Minsk-Kremlin: no recessions, no breakthroughs
The next tranche of Western sanctions against the Lukashenka regime did not evoke much immediate reaction from the Kremlin as Belarusian-Russian relations are directed by overarching objectives and the political calendar.
On June 29-30, Nikolai Patrushev, the Chairman of the Russian Security Council, paid a scheduled visit to Minsk to meet with Belarusian officials. As expected, both sides assured each other of their fraternal bonds willingness to jointly confront the West. Mr Patrushev noted the particular importance of monitoring the activities of NGOs to guard against destabilisation, indicating that the talks encompassed plans and strategies to counter civil society in Belarus and Russia, as well as the expected security issues.
The forum of the regions of Belarus and Russia did not yield any significant publicly disclosed results beyond the expected statements about allied interests and readiness to develop and deepen cooperation. Moscow assured Minsk of support in light of the sanctions imposed by the EU but stopped short of making any specific commitments. It is likely that if the rhetoric is to lead to tangible measures, the format and conditions will be agreed upon during upcoming personal negotiations between Lukashenka and Putin.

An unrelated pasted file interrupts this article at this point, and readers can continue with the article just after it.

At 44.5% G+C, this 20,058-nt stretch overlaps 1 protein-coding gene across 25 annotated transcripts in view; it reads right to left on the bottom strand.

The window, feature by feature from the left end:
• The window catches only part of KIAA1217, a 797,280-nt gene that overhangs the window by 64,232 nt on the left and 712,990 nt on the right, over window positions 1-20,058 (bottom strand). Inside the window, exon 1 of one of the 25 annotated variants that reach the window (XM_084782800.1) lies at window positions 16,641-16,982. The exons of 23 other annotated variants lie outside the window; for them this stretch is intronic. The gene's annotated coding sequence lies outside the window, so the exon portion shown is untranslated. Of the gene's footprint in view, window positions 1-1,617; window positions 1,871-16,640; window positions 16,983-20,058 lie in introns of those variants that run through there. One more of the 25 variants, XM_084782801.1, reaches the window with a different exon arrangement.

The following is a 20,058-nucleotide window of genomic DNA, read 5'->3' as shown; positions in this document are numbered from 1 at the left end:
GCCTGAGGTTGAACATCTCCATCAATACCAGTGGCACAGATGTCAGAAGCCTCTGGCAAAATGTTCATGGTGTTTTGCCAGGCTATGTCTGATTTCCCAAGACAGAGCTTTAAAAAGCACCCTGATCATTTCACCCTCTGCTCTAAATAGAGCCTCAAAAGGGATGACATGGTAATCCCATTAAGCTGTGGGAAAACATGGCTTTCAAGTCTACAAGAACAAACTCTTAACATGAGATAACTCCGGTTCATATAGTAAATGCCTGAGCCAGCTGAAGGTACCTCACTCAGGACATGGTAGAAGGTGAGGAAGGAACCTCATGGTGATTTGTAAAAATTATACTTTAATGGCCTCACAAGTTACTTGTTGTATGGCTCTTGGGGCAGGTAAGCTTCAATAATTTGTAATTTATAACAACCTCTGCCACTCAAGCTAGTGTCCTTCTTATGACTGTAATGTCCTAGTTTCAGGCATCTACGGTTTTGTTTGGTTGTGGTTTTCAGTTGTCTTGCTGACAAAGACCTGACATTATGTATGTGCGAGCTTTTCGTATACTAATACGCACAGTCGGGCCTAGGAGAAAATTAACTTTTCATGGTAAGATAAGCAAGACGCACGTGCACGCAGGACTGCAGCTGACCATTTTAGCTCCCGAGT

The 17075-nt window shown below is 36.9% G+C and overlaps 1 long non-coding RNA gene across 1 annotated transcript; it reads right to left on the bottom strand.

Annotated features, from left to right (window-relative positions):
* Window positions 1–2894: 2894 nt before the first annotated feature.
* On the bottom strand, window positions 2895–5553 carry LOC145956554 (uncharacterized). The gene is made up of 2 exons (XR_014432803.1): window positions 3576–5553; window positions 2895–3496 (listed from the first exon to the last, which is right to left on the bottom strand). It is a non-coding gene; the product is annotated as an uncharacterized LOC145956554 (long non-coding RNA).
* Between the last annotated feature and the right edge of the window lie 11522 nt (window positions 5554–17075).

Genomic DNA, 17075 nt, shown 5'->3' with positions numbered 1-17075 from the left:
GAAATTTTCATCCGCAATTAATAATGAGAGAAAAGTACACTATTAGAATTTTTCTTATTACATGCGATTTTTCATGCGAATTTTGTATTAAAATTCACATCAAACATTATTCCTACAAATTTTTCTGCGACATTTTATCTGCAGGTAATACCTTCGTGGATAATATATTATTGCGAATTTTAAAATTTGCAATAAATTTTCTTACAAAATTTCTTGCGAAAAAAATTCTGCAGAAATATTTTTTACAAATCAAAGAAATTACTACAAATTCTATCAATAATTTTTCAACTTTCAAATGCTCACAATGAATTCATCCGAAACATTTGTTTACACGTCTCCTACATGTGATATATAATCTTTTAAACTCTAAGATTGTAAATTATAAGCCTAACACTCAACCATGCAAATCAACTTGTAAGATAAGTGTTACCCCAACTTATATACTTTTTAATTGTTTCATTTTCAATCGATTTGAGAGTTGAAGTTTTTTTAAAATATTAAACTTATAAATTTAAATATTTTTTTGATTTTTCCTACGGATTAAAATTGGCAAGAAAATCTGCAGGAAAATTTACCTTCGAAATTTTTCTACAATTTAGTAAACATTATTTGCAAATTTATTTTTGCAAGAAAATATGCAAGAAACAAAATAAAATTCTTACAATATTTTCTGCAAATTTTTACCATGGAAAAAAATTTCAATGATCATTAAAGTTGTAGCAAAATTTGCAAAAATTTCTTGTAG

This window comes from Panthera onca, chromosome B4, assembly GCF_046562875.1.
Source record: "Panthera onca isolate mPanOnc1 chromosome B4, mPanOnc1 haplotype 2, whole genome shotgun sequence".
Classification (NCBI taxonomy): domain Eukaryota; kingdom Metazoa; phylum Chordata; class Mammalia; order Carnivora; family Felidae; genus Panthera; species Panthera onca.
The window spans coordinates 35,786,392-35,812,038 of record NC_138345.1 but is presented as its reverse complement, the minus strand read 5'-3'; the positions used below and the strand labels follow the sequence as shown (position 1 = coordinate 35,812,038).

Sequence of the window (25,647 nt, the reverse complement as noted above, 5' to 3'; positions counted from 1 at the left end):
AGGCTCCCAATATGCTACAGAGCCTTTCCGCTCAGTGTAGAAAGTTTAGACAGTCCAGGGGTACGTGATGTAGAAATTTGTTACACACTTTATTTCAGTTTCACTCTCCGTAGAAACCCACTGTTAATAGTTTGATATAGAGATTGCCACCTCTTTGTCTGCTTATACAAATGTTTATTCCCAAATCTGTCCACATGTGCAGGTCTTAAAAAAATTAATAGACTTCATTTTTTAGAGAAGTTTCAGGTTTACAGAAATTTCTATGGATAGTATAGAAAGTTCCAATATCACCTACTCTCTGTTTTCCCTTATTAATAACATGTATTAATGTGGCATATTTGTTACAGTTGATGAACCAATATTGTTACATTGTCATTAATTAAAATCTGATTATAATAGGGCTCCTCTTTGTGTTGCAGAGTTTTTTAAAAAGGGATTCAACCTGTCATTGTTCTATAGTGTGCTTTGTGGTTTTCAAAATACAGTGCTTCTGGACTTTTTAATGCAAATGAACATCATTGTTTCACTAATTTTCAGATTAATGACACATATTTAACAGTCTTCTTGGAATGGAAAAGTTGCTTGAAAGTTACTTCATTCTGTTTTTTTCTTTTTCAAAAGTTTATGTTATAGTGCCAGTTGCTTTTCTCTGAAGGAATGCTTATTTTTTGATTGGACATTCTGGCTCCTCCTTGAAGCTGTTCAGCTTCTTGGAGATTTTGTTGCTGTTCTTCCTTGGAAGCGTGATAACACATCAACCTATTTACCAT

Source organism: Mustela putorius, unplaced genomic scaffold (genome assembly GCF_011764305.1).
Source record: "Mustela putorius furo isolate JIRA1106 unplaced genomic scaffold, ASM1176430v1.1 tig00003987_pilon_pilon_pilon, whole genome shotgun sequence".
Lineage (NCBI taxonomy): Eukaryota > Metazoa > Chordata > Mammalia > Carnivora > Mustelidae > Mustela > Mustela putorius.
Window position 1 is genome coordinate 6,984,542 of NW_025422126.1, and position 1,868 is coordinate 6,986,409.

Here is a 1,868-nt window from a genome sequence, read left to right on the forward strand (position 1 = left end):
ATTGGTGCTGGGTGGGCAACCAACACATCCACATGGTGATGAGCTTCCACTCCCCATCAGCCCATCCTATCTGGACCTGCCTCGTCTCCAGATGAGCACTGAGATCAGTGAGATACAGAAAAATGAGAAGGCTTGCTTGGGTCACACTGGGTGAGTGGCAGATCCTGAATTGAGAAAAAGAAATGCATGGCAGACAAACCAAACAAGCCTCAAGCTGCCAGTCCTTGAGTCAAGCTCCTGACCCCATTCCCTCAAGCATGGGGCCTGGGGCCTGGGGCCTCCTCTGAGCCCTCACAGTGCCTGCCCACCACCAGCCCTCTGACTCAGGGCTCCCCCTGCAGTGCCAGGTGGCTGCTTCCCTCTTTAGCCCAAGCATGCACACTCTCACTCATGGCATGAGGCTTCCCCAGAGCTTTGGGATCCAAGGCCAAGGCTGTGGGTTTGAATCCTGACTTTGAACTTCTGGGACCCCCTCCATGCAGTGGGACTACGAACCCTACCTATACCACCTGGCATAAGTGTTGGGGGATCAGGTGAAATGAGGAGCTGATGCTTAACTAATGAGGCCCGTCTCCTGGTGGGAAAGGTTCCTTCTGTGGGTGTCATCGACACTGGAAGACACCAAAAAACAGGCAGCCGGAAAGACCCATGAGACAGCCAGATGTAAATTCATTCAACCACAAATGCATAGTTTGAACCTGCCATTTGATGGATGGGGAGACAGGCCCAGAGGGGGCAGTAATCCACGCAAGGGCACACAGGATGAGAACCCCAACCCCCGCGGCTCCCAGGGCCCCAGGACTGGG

The deepening confrontation between the Belarusian regime and the West is not yet of sufficient significance to the Kremlin to require immediate action. Moscow is increasingly inclined to regard access to the Russian market for Belarusian products within the framework of the Eurasian Economic Union as their primary contribution, rather than direct subsidy or financial assistance. Sharing of strategies and experiences for repressive practices is expected, given that both Lukashenka and Putin have important political campaigns underway.